After several months getting the majority of the upside of the plot into shape I have now got the courage to take on the upside down of the north west corner – here there be monsters.
The previous owner was obviously aware of the monsters as he used several nefarious methods to keep them down. However, after several years of neglect by the previous occupant, and it seems just giving up and retiring to a safe distance, the monsters are most definitely winning. The tarpaulin that he had put down has taken into the Upside Down and assimilated.
My first incursion will be to try and separate the weeds, brambles, grasses, tyres, concrete slabs, ants nests etc from the aged tarpaulin then working on and improving the soil without removing what goodness still persists there. The ultimate aim is to create raised beds where vegetables and flowers can be grown without too much soil depletion or letting to many of the monsters get through.
Because of the desire to grow plants at the earliest opportunity and to find ways to reduce what is a momentous undertaking I am going to try and clear as many offending items as soon as possible and then try three ‘pain free’ approaches to develop beds that share similar DNA.
The three methods are No Dig championed by Charles Dowding, Sheet Mulching with a cardboard weed barrier and Lasagna Gardening which shares many of the characteristics of the first two and is often used online interchangeably with the term sheet mulching. I believe, however, that there are important differences between the three.
At a glance all three share a focus of minimal disturbance of the ground, killing weeds by depriving them of light and building soil fertility on site through control and maintenance of layers of organic material. However, I believe they also have important differences. The Lasagna method can be differentiated from the other two by a greater intricacy of layers and a predetermined focus on varying layers of nitrogen and carbon, while sheet mulching has a prerequisite of a biodegradable weed barrier and a lesser focus on intricate combination of layers. No dig in contrast shares elements of both but in most cases the weed barrier is removed by hand or planted through rather than let to degrade naturally.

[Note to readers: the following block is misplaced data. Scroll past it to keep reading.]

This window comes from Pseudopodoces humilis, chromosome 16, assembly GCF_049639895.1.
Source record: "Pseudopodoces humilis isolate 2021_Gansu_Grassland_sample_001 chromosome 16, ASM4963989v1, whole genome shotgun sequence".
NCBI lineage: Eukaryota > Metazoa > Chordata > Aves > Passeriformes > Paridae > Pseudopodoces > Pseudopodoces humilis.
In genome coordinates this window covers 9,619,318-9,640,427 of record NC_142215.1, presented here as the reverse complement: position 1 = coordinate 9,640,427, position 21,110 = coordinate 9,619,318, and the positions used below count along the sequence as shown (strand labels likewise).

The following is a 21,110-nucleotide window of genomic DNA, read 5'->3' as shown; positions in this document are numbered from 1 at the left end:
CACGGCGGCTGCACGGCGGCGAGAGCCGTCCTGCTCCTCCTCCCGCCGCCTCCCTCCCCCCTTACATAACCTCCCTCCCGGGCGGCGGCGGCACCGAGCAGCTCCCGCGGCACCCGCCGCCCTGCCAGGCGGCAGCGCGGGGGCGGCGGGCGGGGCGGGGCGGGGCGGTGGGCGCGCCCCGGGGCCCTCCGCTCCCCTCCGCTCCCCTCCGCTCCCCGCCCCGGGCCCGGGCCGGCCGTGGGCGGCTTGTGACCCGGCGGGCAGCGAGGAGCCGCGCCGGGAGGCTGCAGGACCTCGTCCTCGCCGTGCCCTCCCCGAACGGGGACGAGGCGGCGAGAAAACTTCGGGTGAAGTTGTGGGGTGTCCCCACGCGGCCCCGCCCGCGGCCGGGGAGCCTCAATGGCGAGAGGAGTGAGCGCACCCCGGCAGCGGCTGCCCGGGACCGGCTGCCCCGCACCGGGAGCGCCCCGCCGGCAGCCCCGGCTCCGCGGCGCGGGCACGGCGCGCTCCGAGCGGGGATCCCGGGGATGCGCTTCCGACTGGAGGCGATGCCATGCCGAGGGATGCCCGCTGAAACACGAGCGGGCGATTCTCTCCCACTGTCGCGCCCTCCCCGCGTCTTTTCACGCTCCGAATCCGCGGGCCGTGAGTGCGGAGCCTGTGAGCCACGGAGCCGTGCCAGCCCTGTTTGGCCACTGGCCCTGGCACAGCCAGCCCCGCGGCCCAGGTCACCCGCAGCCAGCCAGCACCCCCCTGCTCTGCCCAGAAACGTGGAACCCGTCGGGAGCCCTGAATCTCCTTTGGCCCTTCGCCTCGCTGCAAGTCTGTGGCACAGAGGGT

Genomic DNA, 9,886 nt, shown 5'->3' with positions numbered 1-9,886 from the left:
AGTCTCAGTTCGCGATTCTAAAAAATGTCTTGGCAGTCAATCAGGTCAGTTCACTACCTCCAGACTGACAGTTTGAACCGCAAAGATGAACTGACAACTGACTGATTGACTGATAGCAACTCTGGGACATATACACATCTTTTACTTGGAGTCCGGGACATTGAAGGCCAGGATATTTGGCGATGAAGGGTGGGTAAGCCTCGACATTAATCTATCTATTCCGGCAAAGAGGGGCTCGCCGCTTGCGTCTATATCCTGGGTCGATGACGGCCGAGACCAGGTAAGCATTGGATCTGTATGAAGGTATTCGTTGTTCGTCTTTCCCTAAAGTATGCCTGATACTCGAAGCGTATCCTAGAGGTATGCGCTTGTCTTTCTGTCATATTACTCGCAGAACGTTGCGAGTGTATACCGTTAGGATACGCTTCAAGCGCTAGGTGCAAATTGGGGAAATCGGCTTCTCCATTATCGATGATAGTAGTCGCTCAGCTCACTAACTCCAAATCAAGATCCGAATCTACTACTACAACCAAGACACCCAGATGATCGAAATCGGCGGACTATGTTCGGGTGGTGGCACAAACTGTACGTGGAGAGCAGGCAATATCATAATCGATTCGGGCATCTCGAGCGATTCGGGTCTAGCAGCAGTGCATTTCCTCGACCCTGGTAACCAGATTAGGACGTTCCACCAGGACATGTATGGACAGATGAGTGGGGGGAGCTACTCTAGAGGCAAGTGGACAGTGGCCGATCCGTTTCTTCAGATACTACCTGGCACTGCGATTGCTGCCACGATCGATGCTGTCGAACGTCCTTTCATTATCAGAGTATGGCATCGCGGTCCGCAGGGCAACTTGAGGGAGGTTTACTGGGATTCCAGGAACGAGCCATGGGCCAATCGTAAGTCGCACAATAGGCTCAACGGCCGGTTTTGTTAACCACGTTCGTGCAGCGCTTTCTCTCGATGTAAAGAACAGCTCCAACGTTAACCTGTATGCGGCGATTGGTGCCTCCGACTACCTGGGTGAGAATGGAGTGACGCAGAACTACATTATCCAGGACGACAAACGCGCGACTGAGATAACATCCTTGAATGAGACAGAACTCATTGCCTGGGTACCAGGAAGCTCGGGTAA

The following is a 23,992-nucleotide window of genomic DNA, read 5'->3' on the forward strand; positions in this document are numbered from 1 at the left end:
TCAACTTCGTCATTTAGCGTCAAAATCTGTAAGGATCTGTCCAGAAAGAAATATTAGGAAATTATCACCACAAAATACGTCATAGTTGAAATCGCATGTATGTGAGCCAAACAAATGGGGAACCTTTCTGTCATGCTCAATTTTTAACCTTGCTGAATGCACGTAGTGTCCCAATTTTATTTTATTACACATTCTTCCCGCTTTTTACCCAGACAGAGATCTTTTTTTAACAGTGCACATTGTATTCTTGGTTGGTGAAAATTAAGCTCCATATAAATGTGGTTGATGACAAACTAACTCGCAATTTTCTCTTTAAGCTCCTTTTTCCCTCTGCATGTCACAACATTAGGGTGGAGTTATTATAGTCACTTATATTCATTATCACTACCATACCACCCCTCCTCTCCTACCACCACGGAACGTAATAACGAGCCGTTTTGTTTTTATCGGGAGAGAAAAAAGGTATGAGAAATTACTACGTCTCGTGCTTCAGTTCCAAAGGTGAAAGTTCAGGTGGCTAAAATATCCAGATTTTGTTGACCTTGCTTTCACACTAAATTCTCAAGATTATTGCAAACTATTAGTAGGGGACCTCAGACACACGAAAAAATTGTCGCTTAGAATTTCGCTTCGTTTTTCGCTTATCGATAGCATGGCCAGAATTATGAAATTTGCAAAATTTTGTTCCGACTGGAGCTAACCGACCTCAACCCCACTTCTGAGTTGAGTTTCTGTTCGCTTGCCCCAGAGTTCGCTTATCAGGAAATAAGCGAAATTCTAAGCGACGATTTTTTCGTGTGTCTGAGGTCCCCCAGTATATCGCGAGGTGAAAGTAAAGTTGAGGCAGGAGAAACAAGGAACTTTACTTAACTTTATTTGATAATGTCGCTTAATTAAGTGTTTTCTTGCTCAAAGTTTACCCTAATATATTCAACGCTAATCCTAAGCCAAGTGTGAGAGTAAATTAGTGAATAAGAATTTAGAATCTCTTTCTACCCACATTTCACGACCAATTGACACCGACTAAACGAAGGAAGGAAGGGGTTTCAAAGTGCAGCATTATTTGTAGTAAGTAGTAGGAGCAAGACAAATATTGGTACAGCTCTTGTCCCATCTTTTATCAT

It will be hard to make any initial predictions on which will give the greatest short, mid and long term benefit. Therefore, as I clear the bad lands of the north west corner I am going to create three different beds with one for each method, report on my findings and see if any general recommendations can be made. No pretensions of science just anecdotal evidence and to see what might help the new plot owner who takes over a wilderness rather than an allotment plot. I will try and grow something in each bed in the first year, not because I think it is a short term solution but to see what benefits can be achieved in each stage.
Therefore, one of the major experiments of the year begins with the scaling of the north west corner and the improving of the upside down.
The first year the allotment was an escape from the horror of my workplace, a coping mechanism for me as I tried to handle the deteriorating health and eventual death of my father, a social network platform as we arrived in a new village and a shared activity for my wife and myself as we worked together to build, grow and develop something afresh.